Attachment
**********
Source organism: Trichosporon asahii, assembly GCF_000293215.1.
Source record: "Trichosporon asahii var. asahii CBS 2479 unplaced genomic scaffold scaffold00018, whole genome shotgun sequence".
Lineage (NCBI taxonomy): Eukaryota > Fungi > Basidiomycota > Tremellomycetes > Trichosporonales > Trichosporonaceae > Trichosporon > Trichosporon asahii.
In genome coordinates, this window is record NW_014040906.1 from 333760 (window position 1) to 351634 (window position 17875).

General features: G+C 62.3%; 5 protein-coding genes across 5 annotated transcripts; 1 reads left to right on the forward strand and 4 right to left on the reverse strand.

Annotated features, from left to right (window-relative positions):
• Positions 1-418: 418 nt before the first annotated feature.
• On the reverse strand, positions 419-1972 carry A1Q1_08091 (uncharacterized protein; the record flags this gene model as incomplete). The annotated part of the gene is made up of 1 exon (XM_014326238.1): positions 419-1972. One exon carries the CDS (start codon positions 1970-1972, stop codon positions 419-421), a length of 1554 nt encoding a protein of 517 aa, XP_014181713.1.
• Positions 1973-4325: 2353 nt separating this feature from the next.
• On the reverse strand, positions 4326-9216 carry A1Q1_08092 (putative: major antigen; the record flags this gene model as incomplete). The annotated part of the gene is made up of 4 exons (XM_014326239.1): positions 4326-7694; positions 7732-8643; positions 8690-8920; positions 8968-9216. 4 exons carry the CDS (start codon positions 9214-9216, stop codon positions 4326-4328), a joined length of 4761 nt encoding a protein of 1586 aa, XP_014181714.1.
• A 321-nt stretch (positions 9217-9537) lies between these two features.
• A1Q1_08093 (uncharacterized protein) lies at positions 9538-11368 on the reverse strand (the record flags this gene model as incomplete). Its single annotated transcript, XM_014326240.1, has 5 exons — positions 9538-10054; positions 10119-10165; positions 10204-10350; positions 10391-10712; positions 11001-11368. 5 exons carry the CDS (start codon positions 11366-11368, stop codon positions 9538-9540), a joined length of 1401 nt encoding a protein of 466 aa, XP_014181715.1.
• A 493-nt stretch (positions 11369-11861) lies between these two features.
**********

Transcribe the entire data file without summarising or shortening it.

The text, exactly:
Source organism: Trichosporon asahii, assembly GCF_000293215.1.
Source record: "Trichosporon asahii var. asahii CBS 2479 unplaced genomic scaffold scaffold00018, whole genome shotgun sequence".
Lineage (NCBI taxonomy): Eukaryota > Fungi > Basidiomycota > Tremellomycetes > Trichosporonales > Trichosporonaceae > Trichosporon > Trichosporon asahii.
In genome coordinates, this window is record NW_014040906.1 from 333760 (window position 1) to 351634 (window position 17875).

General features: G+C 62.3%; 5 protein-coding genes across 5 annotated transcripts; 1 reads left to right on the forward strand and 4 right to left on the reverse strand.

Annotated features, from left to right (window-relative positions):
• Positions 1-418: 418 nt before the first annotated feature.
• On the reverse strand, positions 419-1972 carry A1Q1_08091 (uncharacterized protein; the record flags this gene model as incomplete). The annotated part of the gene is made up of 1 exon (XM_014326238.1): positions 419-1972. One exon carries the CDS (start codon positions 1970-1972, stop codon positions 419-421), a length of 1554 nt encoding a protein of 517 aa, XP_014181713.1.
• Positions 1973-4325: 2353 nt separating this feature from the next.
• On the reverse strand, positions 4326-9216 carry A1Q1_08092 (putative: major antigen; the record flags this gene model as incomplete). The annotated part of the gene is made up of 4 exons (XM_014326239.1): positions 4326-7694; positions 7732-8643; positions 8690-8920; positions 8968-9216. 4 exons carry the CDS (start codon positions 9214-9216, stop codon positions 4326-4328), a joined length of 4761 nt encoding a protein of 1586 aa, XP_014181714.1.
• A 321-nt stretch (positions 9217-9537) lies between these two features.
• A1Q1_08093 (uncharacterized protein) lies at positions 9538-11368 on the reverse strand (the record flags this gene model as incomplete). Its single annotated transcript, XM_014326240.1, has 5 exons — positions 9538-10054; positions 10119-10165; positions 10204-10350; positions 10391-10712; positions 11001-11368. 5 exons carry the CDS (start codon positions 11366-11368, stop codon positions 9538-9540), a joined length of 1401 nt encoding a protein of 466 aa, XP_014181715.1.
• A 493-nt stretch (positions 11369-11861) lies between these two features.